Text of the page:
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LSD Presentation


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A powerpoint from my group's LSD Presentation for Psych 420

A powerpoint from my group's LSD Presentation for Psych 420

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  • The correct reference is: Sewell RA, Halpern JH, Pope HG Jr. Response of cluster headache to psilocybin and LSD. Neurology 2006; 66:920-922.
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  • Production of Tolerance to Psychosis-Producing Doses of Lysergic Acid Diethylamide - H. A. Abramson, B. Sklarofsky, M. O. Baron, N. Fremont-Smith
  • 5HT2, 5HT1A, 5HT1C are all located in the cerebral cortex
  • Effects of LSD ill-defined because: 1. Media hysteria drove research dry 2. Complex drug affecting complex organism (neocortex), effects variable even in lesser animals!LSD’s main effects lie within cerebral cortex stimulation; it is a human drug.
  • 1963 LSD first hits the streets. 1965 Owsley Stanley succeeds in synthesizing crystalline LSDSummer 1969: Orange Sunshine appears1970 Windowpane & blotter forms appears
  • Neurotics mental life is characterized by a more or less complete separation form causative memories and from the inner psyche. Which results in mental tension, states of fear and anxiety characterized by preoccupation with symptoms, lack of purpose and direction in life.All patients were either severe obsessional neurotics with a bad prognosis or were patients who had been ill for a considerable time and who had previously had prolonged treatment either by psychotherapy or other means without improvement.Patients were in danger of becoming permanent mental invalids, life-long neurotics or of ending their lives by suicide.Of 3 classical obsessionalnueortics, 2 recovered after an average of 40 treatmentsPatients who have been ill for up to ten years have required only a small number of treatments& unlike other treatments, LSD 25 is almost as effective in patients who have been ill for up to ten years as it is in more recent cases.Conclusion: LSD when used as an adjunct to skilled psychotherapy is of the greatest value in the obsessional and anxiety groups accompanied by mental tension.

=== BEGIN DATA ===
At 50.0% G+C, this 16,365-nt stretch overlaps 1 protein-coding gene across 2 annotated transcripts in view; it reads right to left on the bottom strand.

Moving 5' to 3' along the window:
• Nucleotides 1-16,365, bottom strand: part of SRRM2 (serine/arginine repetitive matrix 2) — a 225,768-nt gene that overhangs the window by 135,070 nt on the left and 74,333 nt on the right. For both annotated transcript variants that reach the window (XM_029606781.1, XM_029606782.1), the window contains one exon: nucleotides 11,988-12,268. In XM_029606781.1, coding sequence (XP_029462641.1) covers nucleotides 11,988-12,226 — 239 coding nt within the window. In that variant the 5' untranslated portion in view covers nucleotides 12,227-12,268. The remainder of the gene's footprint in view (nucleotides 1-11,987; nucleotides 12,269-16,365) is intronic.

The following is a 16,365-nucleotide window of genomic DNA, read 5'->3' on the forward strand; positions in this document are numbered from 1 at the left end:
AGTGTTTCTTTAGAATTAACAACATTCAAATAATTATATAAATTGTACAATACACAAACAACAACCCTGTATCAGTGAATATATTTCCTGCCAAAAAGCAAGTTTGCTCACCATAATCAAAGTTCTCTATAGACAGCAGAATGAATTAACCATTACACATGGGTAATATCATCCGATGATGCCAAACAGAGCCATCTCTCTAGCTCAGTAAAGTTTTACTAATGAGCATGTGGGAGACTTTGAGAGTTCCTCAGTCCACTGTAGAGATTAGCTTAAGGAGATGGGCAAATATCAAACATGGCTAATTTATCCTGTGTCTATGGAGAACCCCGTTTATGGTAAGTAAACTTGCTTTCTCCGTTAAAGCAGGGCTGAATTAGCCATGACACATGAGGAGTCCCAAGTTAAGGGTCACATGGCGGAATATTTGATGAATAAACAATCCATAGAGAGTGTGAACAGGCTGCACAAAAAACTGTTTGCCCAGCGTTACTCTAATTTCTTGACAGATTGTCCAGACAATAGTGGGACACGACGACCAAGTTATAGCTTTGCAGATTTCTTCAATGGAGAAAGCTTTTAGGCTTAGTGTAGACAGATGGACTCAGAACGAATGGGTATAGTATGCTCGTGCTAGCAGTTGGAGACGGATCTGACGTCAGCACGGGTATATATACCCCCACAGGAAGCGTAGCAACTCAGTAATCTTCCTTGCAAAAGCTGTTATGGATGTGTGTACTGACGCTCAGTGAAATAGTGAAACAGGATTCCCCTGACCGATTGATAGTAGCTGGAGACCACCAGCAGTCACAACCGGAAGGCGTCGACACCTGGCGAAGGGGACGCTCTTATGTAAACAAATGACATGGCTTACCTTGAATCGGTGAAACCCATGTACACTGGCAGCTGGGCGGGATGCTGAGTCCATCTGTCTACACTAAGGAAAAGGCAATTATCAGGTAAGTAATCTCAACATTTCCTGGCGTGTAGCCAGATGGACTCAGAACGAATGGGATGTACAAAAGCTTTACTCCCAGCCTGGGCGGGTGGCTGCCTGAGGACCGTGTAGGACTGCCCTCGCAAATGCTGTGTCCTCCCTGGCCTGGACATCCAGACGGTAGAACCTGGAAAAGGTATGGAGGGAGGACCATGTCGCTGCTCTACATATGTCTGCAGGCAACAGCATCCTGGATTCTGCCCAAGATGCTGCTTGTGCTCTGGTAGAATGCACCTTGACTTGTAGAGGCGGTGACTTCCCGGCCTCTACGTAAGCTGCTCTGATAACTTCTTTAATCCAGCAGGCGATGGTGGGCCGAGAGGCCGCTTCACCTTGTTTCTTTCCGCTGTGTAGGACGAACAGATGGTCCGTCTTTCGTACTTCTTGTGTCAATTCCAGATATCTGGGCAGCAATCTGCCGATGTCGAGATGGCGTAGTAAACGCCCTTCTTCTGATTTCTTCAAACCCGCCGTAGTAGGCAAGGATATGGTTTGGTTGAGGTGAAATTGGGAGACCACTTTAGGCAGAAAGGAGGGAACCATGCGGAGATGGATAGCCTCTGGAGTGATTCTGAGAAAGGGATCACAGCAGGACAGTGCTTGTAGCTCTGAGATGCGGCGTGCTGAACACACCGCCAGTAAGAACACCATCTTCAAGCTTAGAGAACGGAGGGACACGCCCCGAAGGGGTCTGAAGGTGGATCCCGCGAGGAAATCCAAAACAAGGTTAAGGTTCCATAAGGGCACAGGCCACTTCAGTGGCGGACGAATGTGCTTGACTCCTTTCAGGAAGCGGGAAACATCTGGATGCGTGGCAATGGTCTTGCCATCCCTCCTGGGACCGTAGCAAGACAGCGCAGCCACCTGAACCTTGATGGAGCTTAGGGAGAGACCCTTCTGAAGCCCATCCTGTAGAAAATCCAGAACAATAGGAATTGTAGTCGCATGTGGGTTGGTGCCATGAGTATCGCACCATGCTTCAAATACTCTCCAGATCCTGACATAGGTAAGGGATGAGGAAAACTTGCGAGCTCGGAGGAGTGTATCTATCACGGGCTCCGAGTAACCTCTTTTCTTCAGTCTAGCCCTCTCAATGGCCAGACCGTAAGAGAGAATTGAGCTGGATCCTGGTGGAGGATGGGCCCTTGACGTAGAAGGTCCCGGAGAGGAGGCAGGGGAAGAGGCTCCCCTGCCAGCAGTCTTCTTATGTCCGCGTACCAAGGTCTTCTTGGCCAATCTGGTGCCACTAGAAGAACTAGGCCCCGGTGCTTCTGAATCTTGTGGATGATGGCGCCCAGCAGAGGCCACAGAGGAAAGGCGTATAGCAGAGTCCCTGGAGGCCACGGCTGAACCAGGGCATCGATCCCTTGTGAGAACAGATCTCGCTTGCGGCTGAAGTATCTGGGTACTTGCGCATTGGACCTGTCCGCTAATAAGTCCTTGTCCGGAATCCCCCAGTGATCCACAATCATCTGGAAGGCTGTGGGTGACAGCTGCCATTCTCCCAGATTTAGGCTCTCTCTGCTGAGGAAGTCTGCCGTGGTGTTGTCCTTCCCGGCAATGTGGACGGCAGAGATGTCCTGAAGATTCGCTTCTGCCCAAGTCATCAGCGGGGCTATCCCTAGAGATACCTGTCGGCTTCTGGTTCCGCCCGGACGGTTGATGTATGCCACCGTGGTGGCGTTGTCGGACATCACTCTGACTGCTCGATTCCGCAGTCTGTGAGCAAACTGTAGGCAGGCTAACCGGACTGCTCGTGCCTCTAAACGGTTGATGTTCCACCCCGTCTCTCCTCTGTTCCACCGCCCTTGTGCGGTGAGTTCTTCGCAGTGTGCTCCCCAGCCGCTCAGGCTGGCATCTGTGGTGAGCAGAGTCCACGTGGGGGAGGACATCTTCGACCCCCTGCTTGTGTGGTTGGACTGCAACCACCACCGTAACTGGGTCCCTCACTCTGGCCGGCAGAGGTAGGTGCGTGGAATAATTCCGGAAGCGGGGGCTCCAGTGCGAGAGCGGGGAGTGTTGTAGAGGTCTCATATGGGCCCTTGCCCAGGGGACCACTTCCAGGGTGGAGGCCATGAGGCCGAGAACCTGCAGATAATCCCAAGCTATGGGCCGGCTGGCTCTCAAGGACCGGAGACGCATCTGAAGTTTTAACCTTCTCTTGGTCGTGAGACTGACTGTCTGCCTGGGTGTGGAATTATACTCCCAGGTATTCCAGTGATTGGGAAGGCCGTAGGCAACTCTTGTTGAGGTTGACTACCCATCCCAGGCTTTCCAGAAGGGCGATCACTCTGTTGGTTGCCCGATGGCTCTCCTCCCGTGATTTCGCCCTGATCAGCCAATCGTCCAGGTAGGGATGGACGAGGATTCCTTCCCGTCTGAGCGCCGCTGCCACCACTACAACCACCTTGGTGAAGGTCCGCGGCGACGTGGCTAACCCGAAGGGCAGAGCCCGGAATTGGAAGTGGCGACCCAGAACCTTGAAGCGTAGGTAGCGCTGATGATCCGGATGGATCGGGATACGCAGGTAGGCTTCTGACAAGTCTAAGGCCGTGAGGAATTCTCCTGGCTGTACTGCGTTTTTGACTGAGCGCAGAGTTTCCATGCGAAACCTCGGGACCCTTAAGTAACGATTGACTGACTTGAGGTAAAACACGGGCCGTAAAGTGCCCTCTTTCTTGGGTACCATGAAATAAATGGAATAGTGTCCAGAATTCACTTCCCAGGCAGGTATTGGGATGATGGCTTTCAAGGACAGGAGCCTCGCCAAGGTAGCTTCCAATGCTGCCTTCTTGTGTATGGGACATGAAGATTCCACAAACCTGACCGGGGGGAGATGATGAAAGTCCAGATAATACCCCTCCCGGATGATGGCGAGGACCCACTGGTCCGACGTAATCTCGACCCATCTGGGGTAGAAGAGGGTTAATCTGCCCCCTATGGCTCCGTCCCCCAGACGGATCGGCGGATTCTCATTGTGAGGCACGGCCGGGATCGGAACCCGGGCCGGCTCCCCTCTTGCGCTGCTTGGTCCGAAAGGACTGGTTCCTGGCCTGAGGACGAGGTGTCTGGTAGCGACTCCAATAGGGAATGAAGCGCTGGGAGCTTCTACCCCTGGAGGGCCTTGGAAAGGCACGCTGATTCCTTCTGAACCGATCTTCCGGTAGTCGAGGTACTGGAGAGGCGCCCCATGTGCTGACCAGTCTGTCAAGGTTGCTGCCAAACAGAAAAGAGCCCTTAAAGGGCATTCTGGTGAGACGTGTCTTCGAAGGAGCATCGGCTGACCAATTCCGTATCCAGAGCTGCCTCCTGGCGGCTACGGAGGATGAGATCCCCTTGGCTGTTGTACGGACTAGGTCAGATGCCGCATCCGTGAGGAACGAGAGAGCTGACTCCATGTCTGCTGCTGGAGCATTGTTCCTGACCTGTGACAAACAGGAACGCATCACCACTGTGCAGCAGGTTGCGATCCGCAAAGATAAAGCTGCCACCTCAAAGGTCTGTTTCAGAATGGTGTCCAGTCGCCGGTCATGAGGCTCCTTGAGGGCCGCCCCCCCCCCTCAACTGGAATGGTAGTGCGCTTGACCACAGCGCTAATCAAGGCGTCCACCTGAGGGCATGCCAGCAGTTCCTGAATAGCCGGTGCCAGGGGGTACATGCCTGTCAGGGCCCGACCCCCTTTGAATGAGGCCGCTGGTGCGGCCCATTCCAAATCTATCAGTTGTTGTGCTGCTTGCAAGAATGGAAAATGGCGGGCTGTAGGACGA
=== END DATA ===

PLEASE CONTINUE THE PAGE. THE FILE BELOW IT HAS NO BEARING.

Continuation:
• headaches are often considered the most painful of all types of headaches. The disorder is categorized as either episodic, occurring for 1-week to 1-year periods interspersed with pain-free remission periods or chronic, in which the headaches occur constantly for more than a year with no remission longer than one month.Researchers searched message boards and support groups for patients who had used lsd or psilocybin treatments.Narrowed down to 53, 58% had never used the drugs prior to treatment, only 25% had used them recreationally.RESULTS: 17 of 19 users found psilocybin to be effective in aborting an attack (within 20 minutes) Only one user used LSD to abort an acute attack, but with success.29 subjects used psilocybin during a cluster period with 52% experiencing total cessation of the attacks and 41% reporting partial efficacy.5 of 6 LSD users reported cluster period termination. 4 of 5 patients were able to extend their remissions with LSDTwo of the LSD users were diagnosed with “chronic cluster headaches”. One reported no attacks for 10 days after a subhallucinogenic dose and the other reported no attacks for 2 months after a subhallucinogenic dose.Overall, 42% of the 53 subjects reported partial or complete efficacy from subhallucinogenic doses of psilocybin or LSDNo other medication has been reported to terminate a cluster period. The results are remarkable considering the low doses and number of treatments